The easy way to remove them is to use a tick twister. They are as cheap as chips and available on Amazon or any good pharmacy. You slide the fork part between your dogs skin and the body of the tick and twist. Of all the options I have used these are the best.
Twist and pull the body of the tick away in a smooth motion, so you pick up all of the tick and throw the tick away. Avoid crushing the tick as this may release the bacteria. there are plenty of videos on YouTube that show you how to remove them.
Wash your hands and clean the bite site with an alcohol wipe then put some antibacterial cream on it.
From then on, keep an eye on your dog for Lyme disease symptoms and if any are prevalent, visit your vet urgently.
What is the treatment for Lyme disease in dogs?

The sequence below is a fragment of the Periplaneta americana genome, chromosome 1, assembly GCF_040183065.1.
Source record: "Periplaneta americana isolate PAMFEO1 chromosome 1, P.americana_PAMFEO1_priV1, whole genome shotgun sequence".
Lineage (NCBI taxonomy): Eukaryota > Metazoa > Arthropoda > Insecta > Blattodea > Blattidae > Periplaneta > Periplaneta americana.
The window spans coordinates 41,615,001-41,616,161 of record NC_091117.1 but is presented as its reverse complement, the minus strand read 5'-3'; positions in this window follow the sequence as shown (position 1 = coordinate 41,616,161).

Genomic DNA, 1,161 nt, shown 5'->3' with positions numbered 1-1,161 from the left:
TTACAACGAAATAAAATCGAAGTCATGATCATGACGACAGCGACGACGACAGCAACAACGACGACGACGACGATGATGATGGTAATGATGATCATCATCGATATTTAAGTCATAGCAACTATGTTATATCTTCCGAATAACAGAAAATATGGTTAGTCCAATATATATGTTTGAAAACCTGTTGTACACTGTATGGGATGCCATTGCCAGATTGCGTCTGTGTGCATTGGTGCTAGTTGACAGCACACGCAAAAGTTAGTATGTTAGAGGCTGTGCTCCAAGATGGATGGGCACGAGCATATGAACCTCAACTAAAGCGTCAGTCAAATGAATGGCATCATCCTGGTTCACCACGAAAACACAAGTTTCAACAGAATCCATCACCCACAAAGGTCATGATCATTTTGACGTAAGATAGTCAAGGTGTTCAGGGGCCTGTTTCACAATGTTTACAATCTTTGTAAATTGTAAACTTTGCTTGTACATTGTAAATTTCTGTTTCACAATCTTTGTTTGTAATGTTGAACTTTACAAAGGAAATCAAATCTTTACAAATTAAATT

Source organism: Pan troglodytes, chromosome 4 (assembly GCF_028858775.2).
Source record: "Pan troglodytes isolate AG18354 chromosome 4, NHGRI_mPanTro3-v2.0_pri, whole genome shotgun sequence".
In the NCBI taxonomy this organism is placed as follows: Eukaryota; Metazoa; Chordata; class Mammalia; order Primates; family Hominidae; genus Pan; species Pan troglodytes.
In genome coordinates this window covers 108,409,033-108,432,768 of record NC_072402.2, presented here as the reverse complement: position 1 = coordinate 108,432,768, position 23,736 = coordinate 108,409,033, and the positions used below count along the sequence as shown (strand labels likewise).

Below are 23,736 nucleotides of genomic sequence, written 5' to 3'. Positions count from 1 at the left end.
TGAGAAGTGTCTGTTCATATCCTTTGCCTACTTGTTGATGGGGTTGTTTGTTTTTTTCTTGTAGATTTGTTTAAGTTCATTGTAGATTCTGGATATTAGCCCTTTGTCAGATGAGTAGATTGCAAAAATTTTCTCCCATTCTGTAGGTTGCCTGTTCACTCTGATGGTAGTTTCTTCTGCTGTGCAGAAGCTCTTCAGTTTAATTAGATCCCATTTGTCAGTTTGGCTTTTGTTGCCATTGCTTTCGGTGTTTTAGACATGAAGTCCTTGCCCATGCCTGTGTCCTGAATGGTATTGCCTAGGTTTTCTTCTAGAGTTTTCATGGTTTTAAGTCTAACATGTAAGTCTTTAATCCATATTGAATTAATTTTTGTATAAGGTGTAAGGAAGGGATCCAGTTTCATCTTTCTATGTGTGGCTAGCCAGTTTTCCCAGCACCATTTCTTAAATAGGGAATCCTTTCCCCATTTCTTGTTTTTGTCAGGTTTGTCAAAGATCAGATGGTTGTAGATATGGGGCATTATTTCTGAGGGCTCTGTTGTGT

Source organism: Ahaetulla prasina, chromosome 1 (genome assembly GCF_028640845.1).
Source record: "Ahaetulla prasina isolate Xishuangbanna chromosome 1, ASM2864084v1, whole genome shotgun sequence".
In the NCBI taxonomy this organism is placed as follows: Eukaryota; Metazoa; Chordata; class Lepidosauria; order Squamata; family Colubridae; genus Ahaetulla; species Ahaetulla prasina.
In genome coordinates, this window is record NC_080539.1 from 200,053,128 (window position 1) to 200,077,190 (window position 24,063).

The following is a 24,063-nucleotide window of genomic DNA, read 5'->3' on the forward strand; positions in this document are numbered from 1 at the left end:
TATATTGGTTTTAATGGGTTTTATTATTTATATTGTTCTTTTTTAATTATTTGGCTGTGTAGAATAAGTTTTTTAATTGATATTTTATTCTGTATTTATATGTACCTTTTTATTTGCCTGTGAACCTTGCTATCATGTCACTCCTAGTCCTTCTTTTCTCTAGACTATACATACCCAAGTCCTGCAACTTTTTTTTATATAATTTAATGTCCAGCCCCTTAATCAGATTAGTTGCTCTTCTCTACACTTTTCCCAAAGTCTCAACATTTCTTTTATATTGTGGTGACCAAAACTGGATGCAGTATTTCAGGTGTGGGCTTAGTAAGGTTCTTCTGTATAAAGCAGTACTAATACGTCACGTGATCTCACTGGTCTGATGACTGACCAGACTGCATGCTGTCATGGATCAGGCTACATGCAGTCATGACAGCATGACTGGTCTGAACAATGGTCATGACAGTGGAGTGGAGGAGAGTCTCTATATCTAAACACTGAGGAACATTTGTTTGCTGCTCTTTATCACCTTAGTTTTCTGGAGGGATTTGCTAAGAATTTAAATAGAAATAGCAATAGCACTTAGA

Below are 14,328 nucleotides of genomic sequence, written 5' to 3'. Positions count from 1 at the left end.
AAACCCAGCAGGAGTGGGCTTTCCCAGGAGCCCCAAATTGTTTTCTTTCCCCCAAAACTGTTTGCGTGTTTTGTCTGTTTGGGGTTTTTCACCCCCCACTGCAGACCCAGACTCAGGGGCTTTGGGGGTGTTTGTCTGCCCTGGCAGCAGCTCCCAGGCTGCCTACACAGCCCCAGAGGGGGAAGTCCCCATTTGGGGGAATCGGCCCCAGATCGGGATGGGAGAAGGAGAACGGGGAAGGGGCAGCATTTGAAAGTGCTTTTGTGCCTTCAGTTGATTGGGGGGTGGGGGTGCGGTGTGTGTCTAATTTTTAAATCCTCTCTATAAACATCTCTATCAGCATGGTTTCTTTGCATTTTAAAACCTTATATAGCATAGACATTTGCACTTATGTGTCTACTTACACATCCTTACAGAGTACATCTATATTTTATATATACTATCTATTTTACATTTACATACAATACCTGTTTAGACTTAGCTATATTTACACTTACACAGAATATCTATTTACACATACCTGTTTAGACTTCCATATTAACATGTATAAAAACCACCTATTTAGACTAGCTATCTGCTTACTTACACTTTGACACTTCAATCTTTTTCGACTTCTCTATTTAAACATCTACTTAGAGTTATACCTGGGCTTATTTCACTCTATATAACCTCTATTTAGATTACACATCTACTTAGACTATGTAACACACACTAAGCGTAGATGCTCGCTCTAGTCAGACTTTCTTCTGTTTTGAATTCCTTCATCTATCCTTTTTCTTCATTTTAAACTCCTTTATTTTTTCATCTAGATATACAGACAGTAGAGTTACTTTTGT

If they are showing signs of illness, dogs will be prescribed antibiotics to kill the bacteria and fight the infection; this may take many weeks to eradicate the symptoms and disease entirely. Your vet will conduct blood and urine tests for analysis of the illness and the recovery.
If left untreated it can result in a gradual shut down of internal organs which will result in death, so if you see any inflammation or sign of infection after a tick bite, seek treatment for your chi as soon as possible.
Can I prevent tick bites?
Yes and no, there are various topical pesticides you can put on your dog to kill ticks, recently a new collar has been made available without prescription, but I have seen feedback showing nasty skin burns on dogs. I would never put one on any of my dogs.
We have started using this and spraying it on the dogs before we go out for a walk. I also now put this around my ankles as well. It’s neem oil based. The best thing to do is check your dogs carefully for ticks after each walk. I carry a ‘tick pack’ in the car that has everything I need to remove a tick and clean the wound.
Canine Babesiosis has now made an appearance in the UK and is transferred to your dog through tick bite. You can read more about canine babesiosis here